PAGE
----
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As I was browsing the new nonfiction books looking for something light to read on the bus, I came across And Here's the Kicker: Conversations with 21 Top Humor Writers on Their Craft by Mike Sacks. This collection of relaxed and revealing interviews features comedy writers for print, television, radio, and film.
By listening in on these conversations, readers can compare the methods of veterans like Irving Brecher, who wrote for Groucho Marx, with those of contemporaries like Allison Silverman, who writes material for Stephen Colbert. Paul Feig (Freaks and Geeks, Kick Me, Superstud) talks about the importance of truth when relating mortifying personal stories, while David Sedaris defends himself against charges of unscrupulously sharing details about his family.
Dan Mazer, who co-created the characters Ali G and Borat, talks about the lengths that Sacha Baron Cohen will go to maintain character authenticity. Want to know how many times the police were called on the Borat film crew? It's in here.
Mitch Hurwitz (Arrested Development) and Bob Odenkirk (Mr. Show) both discuss the realities of making a network comedy show, and how their most famous successes were once-in-a-lifetime opportunities. George Meyer, a long-running head writer for The Simpsons, reveals that the groundbreaking show has a clause in its contract limiting network executives from objecting to material except on legal grounds. Now I know how it is that so many cracks at Fox make it into the show.
A common question raised in many of the interviews is about the mystery of humor itself. What is funny, and how do you know when you are being funny? Surprisingly, many of the writers say that they have no idea exactly why something is inherently funny. Much of the time you find out what gets a laugh through experimentation with timing and delivery. One writer proposes that humor is directly related to sadness, that laughter is a way of coping with both mundane everyday reality, and with extraordinary tragedy. With that in mind, Todd Hanson remembers how he and other head writers for The Onion knew that they had to put out an issue the week after the September 11 massacre-- because it was branded onto everyone's consciousness, and it needed to be addressed.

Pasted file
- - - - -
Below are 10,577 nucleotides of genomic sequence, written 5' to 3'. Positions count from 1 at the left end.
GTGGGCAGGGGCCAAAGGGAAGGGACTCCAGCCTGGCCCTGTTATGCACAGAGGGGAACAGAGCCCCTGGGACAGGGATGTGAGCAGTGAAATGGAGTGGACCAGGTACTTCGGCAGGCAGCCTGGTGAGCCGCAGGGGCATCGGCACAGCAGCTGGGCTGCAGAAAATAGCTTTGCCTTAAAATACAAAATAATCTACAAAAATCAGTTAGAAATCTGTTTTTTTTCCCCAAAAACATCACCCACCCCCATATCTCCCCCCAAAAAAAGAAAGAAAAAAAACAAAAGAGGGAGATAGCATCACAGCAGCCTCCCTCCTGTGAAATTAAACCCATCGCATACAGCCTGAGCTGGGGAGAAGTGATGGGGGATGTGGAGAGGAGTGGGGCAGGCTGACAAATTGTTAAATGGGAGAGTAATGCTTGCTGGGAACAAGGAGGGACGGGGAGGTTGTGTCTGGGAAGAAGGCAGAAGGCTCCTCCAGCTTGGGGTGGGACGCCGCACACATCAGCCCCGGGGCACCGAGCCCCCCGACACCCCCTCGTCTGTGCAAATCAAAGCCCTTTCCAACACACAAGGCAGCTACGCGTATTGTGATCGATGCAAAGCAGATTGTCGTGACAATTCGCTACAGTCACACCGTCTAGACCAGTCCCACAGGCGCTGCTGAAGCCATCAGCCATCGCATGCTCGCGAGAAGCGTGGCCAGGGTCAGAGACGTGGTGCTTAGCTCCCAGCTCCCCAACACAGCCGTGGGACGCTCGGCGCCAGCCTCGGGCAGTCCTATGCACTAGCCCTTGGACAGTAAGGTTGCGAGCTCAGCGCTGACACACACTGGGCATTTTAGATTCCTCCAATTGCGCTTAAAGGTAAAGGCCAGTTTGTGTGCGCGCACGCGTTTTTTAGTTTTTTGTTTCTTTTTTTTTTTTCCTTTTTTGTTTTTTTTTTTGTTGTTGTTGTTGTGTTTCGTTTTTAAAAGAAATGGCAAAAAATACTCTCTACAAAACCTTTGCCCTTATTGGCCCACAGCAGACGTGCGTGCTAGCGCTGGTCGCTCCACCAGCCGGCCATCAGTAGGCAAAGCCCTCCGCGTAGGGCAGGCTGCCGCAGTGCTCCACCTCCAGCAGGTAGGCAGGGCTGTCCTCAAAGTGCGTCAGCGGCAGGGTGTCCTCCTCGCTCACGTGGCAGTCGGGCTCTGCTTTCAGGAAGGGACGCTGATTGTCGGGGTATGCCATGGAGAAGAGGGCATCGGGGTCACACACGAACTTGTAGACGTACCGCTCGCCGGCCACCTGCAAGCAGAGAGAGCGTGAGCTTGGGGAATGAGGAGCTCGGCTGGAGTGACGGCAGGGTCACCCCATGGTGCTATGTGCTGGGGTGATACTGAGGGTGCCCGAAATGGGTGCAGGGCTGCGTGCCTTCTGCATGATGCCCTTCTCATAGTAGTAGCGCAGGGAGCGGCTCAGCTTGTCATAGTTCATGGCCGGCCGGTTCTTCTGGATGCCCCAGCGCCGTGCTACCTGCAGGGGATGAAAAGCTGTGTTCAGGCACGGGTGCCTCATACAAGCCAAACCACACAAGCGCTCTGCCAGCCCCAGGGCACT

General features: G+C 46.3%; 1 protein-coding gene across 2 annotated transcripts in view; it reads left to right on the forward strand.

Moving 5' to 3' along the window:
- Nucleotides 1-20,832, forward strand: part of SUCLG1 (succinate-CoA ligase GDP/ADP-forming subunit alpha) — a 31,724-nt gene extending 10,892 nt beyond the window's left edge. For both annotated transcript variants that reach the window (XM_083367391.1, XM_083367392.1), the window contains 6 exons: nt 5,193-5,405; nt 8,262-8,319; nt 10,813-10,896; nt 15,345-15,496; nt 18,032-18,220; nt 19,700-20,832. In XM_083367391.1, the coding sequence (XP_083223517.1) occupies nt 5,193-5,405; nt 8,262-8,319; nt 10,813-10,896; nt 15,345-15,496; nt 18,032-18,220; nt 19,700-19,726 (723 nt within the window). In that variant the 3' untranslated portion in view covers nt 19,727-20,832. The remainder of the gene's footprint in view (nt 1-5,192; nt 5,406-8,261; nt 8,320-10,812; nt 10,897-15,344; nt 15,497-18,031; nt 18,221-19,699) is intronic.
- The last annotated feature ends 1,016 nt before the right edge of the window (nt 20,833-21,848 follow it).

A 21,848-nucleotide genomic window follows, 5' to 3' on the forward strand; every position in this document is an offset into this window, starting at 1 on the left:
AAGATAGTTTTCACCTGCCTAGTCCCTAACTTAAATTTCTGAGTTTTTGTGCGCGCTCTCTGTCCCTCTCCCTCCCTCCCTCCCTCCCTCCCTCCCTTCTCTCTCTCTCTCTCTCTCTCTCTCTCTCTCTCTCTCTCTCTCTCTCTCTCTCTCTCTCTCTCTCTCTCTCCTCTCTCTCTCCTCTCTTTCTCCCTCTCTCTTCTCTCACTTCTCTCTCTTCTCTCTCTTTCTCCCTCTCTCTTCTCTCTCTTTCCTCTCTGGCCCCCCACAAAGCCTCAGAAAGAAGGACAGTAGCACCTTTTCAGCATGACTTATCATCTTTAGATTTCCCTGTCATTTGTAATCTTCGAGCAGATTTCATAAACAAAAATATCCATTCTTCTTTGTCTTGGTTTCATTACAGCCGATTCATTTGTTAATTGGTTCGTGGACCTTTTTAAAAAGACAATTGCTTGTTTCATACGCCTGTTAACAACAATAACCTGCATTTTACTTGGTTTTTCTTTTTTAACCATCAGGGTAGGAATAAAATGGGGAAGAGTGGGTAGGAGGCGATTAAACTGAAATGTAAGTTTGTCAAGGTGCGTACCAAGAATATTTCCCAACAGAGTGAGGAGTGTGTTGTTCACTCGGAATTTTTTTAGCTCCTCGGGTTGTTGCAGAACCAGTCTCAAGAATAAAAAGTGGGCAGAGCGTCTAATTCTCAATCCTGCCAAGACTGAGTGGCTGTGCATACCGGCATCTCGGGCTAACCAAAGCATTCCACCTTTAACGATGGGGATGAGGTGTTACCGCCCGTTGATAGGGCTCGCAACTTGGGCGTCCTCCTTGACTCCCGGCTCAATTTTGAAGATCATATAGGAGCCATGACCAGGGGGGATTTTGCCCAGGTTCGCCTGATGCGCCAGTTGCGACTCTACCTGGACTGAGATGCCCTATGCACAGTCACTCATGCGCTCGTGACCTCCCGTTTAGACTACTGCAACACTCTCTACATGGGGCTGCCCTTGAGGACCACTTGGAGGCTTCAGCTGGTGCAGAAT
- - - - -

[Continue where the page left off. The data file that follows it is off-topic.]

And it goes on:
Whether you read it cover to cover, or just skim a few interviews, and whether you are interested in writing comedy or merely enjoying it, And Here's the Kicker is a great book to pick up at the library. You can even read some interview excerpts online.
Chris Gray is an Extra Help Librarian. When he's not reading science fiction, comics, or cookbooks, he likes to listen to all kinds of music, hang out in parks looking for animals, cook, and make abstract video art.